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BernieBy BERNIE BELLAN One of the great advantages of working at a newspaper is you don’t have to get out all that much in order to write stories. It goes without saying that the telephone and email make it so much easier to be in touch with just about anyone.


But, it’s often the case that bumping into people gives me interesting story ideas. I don’t know how many times someone has said  to me: “Why don’t you do a story about…?” Sometimes I have to beg off simply because, while a particular idea might be good, it’s not germane to a Jewish newspaper. In other cases a story may involve delving into a personal complaint that someone might have about some perceived unfairness that has happened - either to that individual or to someone that person knows. (I can just imagine how many calls or emails someone like Gordon Sinclair at the Free Press must get asking him to look into a particular situation.)
It’s not easy to dismiss anyone’s request for help or intervention in a certain instance – even when that request may seem quite far fetched. Often, those cases deal with some aspect of the health care system. What I almost always do though – and it’s because I’m reluctant to dismiss anyone’s complaint out of hand, is take those complaints seriously, but try to work behind the scenes where possible to address the complaints. By now, I’m used to contacting media spokespersons for various levels of the health care system – and other bureaucratic agencies. My experience has been that, while those spokespersons often attempt to obfuscate, they do respond to my requests for information in a timely manner.

But, when it comes to dealing with our own Jewish bureaucracies here in Winnipeg, the situation is somewhat different. I’ve written several times before about the entrenchment that has occurred within the various levels of organizations that have developed within our Jewish community – to the point where several organizations have managed to create powerful support networks that seem to protect them from suggestions they ought to change.
But, to whom can you address your concerns? To board members? To administrators? It’s not at all clear who bears ultimate responsibility for decisions taken within our Jewish organizations.
Recently a friend said to me: Why don’t I take on the very large administrative structure of the Gray Academy? That person suggested that, despite the steady drop in enrolment that the Gray Academy has been suffering the past several years (and about which I’ve written extensively in the past: i.e., Enrolment at the Gray Academy has dropped from  604 in 2010 to 466 this year). Despite that drop though, the school has even more  administrators than it did when enrolment was much higher.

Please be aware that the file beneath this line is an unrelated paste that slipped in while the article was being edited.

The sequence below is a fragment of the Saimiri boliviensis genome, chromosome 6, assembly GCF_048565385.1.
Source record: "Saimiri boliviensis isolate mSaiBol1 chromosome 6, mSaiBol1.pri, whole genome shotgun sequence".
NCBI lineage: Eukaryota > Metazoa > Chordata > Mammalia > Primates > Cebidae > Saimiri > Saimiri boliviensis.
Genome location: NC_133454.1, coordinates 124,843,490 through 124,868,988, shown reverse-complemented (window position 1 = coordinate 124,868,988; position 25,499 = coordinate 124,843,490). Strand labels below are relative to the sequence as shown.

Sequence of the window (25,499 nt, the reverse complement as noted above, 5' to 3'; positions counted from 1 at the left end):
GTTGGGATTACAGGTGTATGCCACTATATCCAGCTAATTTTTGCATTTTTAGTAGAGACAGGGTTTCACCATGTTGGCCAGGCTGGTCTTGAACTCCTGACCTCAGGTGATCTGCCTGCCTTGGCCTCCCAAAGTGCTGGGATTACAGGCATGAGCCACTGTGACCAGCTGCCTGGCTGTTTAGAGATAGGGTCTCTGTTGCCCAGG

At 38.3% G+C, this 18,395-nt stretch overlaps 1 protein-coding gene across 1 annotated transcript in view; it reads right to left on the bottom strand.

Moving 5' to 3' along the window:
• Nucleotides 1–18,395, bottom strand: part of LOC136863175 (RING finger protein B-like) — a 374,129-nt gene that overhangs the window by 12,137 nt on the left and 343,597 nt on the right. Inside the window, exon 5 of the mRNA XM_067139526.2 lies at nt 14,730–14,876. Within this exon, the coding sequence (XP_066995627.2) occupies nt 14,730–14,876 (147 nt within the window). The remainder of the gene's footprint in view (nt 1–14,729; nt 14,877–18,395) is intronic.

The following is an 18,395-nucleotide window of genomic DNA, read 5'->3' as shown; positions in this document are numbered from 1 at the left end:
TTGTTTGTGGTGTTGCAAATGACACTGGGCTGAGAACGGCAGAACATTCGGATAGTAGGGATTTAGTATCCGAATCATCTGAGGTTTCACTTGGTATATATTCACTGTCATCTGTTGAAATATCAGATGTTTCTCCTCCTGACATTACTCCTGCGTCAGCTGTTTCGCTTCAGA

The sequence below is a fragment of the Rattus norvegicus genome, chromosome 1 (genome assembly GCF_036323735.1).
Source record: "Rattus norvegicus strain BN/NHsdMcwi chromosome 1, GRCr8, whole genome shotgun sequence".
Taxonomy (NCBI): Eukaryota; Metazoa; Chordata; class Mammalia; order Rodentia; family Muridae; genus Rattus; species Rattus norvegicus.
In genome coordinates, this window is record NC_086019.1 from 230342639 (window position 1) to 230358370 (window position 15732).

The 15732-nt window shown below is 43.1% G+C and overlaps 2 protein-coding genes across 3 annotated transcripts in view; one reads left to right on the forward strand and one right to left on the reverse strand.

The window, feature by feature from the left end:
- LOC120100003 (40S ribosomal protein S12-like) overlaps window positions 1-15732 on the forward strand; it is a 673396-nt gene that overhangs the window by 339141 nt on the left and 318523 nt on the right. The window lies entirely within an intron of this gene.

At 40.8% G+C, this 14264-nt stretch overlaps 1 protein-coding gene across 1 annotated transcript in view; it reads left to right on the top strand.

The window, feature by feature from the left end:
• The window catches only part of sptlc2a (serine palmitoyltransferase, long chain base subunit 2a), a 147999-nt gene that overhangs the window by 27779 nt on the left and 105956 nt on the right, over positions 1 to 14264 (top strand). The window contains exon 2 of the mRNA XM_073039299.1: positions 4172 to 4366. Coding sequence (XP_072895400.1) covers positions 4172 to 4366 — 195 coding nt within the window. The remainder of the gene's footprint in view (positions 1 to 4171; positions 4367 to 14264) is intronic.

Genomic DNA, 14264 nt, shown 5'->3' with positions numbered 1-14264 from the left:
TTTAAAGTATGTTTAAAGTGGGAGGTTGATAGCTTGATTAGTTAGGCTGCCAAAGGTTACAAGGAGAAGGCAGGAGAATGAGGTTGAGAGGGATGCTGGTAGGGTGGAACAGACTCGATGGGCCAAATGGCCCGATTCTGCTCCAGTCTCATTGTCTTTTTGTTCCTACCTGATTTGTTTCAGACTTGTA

I took a look at the Gray Academy staff directory online. There are 89 names given in that directory. That means there is a 5 to 1 ratio of students to teachers and other support personnel. Included among those personnel are the following: A CEO and Head of Studies, a High School Principal, an Elementary Principal, a Director of Teaching & Learning, a Judaic Studies Advisor, a Judaic Programming Coordinator, a Director of Admissions, a Director of Marketing & Communications, and at least seven department heads - all this for a school with only 466 students?
Yet, each year, when it comes time for the Budget and Allocations Committee of the Jewish Federation to decide how much to give to each of the agencies that are supported by the Jewish Federation, the Gray Academy has been receiving at least as much as it has in previous years. While the Jewish Federation may have embarked upon on an ambitious planning process – one about which Faye Rosenberg-Cohen has written in the past several issues, I’m afraid that when it comes to the Gray Academy, that institution has become the most sacred of many sacred cows in this community.
In the past, when I’ve made  similar points about the Gray Academy in this column, I’ve been accused by some  of attacking Jewish education in this city – as if the idea of attempting to rationalize services in an institution that has suffered a tremendous drop in users is somehow a subject that is not open to discussion. Despite what I would argue that what is needed now is a very necessary reduction in the number of staff at the Gray Academy, I predict that is not going to occur – for the reason that I suggested earlier: The Gray Academy has developed a formidable support network within our Jewish community that has protected it from any suggestion that it ought to be undergoing any reduction in funding. Yet, there are other organizations within our community that have seen substantial increases in the number of individuals using them and which  ought to be deserving of further funding. We’ll see in five months time whether the all-powerful Budget and Allocations Committee is willing to take the courageous step of reducing its allotment to the Gray Academy while increasing it to other beneficiary agencies of the Jewish Federation. At the very least the Gray Academy ought to be looking at reducing the excessive number of administrators it has.